Most of my knowledge here is coming from working on my 1970 Chevy Pickup, so some of it may not be exactly accurate for your vehicle...
There are basically 3 things you need to consider for timing - engine RPM, air/fuel ratio, and volume of air fuel mixture in the cylinder.
Engine RPM is simple, as the engine spins faster, you need to ignite faster to compensate.
A/F ratio - Richer needs LESS advance. More fuel burns faster.
Volume of A/F mixture - more volume = less advance. If you have more air and fuel, it will burn much faster. This is what vacuum advance takes care of on older vehicles. Think of the amount of air/fuel in your cylinder at idle versus the amount at WOT.
On the small block chevy's (and I believe most carb engines) you typically set the timing for all in at ~36*. You hit that 36* early, like 2200 RPM and it will stay there through the rest of the powerband. Vacuum advance adds ~10-12* of advance at idle and 0* at WOT.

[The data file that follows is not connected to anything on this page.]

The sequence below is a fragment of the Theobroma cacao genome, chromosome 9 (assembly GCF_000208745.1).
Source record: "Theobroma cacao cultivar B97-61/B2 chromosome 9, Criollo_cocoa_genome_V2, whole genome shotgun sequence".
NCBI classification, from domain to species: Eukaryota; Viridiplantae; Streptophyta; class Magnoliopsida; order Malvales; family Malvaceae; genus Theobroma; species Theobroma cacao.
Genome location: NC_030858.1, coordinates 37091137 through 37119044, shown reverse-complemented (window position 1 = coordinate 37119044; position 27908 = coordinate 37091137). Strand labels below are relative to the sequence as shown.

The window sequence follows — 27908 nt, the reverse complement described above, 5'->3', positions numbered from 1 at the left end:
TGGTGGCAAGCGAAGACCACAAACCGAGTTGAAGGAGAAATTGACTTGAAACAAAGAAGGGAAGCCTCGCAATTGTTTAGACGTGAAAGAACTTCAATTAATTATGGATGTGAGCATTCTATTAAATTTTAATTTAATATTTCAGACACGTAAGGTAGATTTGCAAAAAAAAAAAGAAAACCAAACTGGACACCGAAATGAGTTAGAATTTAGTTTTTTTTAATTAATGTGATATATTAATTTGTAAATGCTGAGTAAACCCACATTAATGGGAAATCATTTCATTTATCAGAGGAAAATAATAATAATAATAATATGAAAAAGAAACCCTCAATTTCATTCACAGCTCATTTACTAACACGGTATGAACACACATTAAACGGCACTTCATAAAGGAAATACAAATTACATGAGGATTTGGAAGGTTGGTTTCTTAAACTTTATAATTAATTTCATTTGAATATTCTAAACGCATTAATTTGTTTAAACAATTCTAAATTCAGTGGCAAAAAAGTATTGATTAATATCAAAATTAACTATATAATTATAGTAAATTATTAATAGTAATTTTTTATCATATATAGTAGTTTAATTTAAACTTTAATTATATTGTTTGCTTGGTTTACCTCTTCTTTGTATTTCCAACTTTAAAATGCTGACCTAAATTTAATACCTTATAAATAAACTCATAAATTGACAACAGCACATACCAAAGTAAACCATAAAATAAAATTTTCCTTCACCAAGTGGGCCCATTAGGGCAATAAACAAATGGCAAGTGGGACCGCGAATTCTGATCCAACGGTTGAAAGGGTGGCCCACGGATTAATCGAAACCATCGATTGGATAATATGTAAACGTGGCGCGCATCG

By the way, I can't see your image, so I don't know the range we are working in here. This is not your fault, I'm at work...
What might be happening, likely a combination -
ECU is richening the mixture to help counter the heat in the cylinder (common at WOT)
ECU is pulling timing to be safe at higher RPM.
If you were not wide open, then went wide open, the timing should retard quickly.
I believe volumetric efficiency increases with RPM (especially on a DOHC engine)